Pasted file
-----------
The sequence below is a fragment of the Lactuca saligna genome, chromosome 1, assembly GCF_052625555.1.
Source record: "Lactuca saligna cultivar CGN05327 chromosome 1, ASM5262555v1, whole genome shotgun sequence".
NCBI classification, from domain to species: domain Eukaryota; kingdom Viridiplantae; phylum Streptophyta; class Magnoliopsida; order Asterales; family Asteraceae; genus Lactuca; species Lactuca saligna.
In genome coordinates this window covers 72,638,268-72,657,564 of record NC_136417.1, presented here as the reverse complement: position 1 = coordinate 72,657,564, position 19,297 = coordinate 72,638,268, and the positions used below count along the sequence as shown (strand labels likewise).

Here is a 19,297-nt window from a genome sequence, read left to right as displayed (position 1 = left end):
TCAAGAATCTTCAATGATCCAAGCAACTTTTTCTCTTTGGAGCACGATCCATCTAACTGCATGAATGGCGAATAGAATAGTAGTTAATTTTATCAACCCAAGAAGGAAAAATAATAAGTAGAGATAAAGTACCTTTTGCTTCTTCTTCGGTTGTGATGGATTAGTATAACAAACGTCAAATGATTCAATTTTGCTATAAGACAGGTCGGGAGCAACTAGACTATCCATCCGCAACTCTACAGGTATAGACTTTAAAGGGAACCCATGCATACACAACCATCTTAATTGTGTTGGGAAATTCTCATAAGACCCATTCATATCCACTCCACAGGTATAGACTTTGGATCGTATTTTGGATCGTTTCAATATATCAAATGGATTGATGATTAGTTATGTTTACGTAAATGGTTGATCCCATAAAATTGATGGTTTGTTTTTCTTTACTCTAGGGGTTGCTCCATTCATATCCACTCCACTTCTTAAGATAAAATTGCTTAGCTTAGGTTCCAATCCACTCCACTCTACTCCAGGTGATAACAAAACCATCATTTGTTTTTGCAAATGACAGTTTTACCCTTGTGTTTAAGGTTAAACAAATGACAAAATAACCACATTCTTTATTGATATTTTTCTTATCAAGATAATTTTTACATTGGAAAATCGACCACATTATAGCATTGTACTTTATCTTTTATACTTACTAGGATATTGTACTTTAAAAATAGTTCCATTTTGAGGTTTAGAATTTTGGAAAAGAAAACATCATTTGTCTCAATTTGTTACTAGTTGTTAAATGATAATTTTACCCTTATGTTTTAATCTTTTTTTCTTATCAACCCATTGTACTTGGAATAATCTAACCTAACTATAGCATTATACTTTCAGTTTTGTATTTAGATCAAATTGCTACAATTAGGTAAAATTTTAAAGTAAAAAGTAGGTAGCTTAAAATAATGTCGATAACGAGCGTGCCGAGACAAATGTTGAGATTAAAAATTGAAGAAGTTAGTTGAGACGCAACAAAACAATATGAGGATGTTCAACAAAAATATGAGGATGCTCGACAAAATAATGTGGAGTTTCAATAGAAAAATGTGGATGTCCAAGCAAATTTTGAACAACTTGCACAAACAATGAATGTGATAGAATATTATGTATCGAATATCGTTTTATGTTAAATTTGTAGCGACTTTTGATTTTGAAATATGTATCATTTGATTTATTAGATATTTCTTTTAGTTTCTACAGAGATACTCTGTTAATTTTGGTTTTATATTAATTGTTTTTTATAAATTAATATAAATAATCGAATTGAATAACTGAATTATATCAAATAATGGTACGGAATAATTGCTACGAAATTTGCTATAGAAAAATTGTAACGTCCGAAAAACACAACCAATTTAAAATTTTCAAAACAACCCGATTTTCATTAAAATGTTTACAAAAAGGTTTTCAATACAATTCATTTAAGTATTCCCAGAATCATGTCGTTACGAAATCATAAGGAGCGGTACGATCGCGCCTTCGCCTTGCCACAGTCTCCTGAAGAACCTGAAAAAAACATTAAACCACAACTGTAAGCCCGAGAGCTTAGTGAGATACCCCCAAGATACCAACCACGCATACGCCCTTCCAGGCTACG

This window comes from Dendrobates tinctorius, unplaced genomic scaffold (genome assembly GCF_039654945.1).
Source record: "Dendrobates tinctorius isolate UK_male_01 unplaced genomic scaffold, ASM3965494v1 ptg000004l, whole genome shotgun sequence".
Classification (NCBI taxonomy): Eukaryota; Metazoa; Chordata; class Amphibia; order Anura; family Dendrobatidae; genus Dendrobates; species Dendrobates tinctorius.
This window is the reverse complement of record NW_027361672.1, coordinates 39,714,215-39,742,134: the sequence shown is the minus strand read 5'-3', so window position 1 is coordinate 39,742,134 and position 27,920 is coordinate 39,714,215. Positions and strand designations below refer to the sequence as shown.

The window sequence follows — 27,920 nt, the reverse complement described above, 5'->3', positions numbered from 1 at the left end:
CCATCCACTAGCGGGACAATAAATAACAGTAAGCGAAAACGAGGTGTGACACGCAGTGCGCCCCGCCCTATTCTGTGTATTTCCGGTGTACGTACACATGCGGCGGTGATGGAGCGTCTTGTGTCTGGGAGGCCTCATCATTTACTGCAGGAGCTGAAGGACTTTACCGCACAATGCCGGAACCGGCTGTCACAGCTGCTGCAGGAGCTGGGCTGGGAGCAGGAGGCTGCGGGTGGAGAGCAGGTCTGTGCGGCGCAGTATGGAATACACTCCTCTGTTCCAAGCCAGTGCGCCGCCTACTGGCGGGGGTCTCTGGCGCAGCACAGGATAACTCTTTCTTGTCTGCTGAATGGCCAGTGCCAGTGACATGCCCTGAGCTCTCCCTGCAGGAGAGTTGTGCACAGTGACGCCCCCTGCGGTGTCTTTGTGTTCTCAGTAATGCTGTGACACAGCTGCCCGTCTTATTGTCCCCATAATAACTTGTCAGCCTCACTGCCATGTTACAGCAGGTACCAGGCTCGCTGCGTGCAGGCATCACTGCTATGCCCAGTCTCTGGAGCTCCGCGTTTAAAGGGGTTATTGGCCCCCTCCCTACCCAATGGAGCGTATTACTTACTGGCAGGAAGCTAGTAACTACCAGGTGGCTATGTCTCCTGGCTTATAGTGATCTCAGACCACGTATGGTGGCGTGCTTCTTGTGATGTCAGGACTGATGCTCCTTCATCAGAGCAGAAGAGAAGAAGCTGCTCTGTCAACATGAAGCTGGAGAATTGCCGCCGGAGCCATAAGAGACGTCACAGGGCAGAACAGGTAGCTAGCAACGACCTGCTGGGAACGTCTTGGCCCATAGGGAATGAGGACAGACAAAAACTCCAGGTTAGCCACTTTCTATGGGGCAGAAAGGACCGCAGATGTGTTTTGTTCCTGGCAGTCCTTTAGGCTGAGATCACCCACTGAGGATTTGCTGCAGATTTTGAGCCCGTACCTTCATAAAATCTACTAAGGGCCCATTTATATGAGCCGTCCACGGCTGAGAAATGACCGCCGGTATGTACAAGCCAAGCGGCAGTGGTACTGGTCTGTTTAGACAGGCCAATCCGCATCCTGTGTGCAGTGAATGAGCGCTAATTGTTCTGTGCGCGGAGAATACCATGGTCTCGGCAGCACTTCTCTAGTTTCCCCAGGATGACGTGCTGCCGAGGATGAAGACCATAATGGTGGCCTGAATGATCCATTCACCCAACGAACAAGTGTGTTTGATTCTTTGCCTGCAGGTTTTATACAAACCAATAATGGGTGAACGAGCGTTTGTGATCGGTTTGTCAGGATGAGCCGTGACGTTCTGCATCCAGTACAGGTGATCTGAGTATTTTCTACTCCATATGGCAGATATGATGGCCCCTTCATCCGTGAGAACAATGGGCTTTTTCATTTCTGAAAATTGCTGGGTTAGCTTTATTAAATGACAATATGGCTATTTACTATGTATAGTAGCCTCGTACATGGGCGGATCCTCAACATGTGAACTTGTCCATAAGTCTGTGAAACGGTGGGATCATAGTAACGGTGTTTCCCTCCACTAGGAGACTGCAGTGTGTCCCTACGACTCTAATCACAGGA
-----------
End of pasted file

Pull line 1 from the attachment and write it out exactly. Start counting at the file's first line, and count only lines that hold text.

The sequence below is a fragment of the Lactuca saligna genome, chromosome 1, assembly GCF_052625555.1.